able to continue doing that
    all right
    let’s go ahead and get started
    so uh this is a talk that i’ve somewhat
    modified to include um a discussion
    about distrolus it’s a talk i’ve given a
    few times and i have had a lot of
    interest in and it basically it goes
    back to the basics all the way back to
    the developer when you are actually
    building your images and when you’re
    putting your application together so
    this falls right in line with supply
    chain security um you know these issues
    have been around a long time and i’m
    actually surprised that this hasn’t
    caused us more problems
    but obviously we’re hearing more and
    more in the media about um
    security problems with certain
    applications in certain packages that
    cause some
    you know a lot of media attention and a
    lot of problems for some companies i
    feel bad that solarwinds is now the
    example that we all give for how this
    kind of thing can happen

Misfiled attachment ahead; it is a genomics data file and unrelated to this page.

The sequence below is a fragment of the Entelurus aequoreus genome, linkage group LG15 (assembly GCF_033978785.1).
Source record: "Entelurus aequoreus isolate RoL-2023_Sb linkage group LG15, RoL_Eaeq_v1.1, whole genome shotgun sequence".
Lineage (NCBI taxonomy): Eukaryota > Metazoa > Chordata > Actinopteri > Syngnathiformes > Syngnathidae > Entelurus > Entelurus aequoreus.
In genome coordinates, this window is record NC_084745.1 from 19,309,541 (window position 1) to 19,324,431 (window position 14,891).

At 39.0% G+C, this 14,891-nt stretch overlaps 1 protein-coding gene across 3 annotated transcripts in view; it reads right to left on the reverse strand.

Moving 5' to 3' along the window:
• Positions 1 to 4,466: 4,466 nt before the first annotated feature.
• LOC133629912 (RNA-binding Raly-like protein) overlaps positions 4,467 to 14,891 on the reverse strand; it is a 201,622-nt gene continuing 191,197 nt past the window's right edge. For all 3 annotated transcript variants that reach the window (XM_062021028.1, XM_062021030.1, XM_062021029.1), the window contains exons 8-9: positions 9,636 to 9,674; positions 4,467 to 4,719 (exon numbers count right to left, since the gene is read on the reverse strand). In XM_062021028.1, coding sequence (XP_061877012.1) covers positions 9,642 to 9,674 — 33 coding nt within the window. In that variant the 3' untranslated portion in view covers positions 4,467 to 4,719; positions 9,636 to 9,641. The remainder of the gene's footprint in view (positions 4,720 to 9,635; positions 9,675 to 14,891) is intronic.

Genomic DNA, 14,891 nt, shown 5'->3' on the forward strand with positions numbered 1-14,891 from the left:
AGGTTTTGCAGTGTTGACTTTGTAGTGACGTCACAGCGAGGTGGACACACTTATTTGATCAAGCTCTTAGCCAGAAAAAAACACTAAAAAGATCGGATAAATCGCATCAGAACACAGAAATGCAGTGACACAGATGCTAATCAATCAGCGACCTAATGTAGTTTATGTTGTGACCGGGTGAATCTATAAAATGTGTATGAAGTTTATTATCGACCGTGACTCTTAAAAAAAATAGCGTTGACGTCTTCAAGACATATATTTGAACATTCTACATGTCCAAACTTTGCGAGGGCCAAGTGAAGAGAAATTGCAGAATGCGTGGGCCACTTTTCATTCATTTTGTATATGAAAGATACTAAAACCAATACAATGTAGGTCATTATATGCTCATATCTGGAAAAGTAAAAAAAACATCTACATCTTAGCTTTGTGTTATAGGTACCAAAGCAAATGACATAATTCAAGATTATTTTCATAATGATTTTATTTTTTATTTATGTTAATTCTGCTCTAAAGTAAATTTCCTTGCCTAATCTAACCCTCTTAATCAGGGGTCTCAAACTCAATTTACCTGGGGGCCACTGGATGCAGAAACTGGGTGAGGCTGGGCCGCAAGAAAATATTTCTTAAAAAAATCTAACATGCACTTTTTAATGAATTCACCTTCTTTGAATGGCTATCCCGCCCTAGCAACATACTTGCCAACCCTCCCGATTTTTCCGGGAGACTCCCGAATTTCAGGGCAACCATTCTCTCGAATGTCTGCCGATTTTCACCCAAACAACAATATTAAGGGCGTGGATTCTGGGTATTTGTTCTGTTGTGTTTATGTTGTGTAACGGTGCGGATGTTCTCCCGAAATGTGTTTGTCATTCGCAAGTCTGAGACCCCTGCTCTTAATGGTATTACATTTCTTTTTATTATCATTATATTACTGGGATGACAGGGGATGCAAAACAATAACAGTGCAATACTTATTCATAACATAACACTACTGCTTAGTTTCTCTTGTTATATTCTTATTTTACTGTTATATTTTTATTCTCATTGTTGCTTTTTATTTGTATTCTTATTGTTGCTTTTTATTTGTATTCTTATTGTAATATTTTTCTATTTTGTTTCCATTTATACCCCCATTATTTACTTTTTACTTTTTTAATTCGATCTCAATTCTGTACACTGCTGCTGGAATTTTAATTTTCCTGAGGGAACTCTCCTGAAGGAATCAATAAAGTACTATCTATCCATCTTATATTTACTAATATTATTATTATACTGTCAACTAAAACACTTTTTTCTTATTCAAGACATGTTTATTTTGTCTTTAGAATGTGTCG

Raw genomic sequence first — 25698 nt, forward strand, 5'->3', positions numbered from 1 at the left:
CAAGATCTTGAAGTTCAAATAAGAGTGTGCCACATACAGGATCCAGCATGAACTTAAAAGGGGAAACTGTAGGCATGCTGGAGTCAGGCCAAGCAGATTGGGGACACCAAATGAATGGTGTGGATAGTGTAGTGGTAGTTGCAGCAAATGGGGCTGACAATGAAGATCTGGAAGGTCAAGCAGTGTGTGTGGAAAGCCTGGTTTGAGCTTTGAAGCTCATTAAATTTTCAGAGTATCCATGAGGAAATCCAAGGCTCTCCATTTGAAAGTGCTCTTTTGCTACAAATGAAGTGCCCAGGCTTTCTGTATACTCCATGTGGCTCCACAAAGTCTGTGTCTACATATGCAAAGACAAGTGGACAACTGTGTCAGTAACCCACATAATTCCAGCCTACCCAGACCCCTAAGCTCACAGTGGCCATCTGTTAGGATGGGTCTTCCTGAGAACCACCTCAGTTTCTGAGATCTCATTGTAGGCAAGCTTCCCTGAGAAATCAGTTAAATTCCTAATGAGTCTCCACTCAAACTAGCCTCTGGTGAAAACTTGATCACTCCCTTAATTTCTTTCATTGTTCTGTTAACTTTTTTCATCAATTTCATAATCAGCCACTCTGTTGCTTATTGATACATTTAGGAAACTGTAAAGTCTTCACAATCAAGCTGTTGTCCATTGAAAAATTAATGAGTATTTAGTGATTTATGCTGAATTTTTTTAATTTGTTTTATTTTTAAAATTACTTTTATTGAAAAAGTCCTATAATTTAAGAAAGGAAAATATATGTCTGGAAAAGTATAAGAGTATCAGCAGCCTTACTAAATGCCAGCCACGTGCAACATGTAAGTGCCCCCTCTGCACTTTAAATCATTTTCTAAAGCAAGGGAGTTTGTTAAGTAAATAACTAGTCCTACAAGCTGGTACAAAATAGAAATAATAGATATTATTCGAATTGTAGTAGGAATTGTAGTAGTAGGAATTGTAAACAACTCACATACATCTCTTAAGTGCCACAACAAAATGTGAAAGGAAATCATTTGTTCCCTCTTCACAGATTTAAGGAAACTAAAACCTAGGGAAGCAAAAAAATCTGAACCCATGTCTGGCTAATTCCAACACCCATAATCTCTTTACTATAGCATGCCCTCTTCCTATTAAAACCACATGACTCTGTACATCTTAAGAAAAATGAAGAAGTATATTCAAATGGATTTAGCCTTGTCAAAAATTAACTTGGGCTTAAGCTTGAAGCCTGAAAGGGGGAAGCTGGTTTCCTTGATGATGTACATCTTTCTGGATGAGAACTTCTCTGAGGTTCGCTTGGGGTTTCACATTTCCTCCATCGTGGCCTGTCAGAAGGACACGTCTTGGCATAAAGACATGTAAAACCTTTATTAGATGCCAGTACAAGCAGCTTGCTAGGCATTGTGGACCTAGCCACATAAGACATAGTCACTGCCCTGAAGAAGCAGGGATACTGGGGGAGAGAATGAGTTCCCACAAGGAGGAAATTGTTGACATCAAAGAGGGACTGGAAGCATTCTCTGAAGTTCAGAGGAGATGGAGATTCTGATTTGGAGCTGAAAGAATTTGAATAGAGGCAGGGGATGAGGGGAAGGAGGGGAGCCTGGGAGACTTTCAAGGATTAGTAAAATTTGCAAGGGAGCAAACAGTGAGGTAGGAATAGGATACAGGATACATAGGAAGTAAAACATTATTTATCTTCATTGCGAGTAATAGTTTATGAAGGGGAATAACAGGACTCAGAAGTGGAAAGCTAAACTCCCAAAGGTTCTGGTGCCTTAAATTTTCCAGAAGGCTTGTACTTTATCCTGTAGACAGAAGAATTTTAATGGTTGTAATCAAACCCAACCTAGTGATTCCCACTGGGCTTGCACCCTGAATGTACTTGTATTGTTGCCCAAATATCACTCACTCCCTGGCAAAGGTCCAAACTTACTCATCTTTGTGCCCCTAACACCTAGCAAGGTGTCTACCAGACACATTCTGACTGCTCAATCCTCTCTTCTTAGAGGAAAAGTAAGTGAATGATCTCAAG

so just to set some expectations up
    front there is a lot of information
    about docker in this talk but this isn’t
    really a tutorial on docker or a deep
    dive in docker commands or anything like
    when i put this talk together i wanted
    to do something a little bit different i
    did a lot of background research to
    focus more on how we got here and to get
    some answers to some of the big why
    questions around containers in general
    and my hope is you’ll come away with a
    better understanding of the history
    behind containers how they actually work
    on your system and some of what is
    really going on under the covers
    obviously this is a few steps back from
    actually deploying your containers
    using kubernetes this is all the way
    back to building the initial images to
    begin with that your containers are
    based on so we need to shift that
    security left all the way back to when
    they’re first built
    and and then i’ll lead into a discussion
    about distrolus containers and what that
    all right so let’s go
    i have we do have an extra
    chance for a t-shirt and a liquid
    software book provided by jfrog
    these are available at the link that you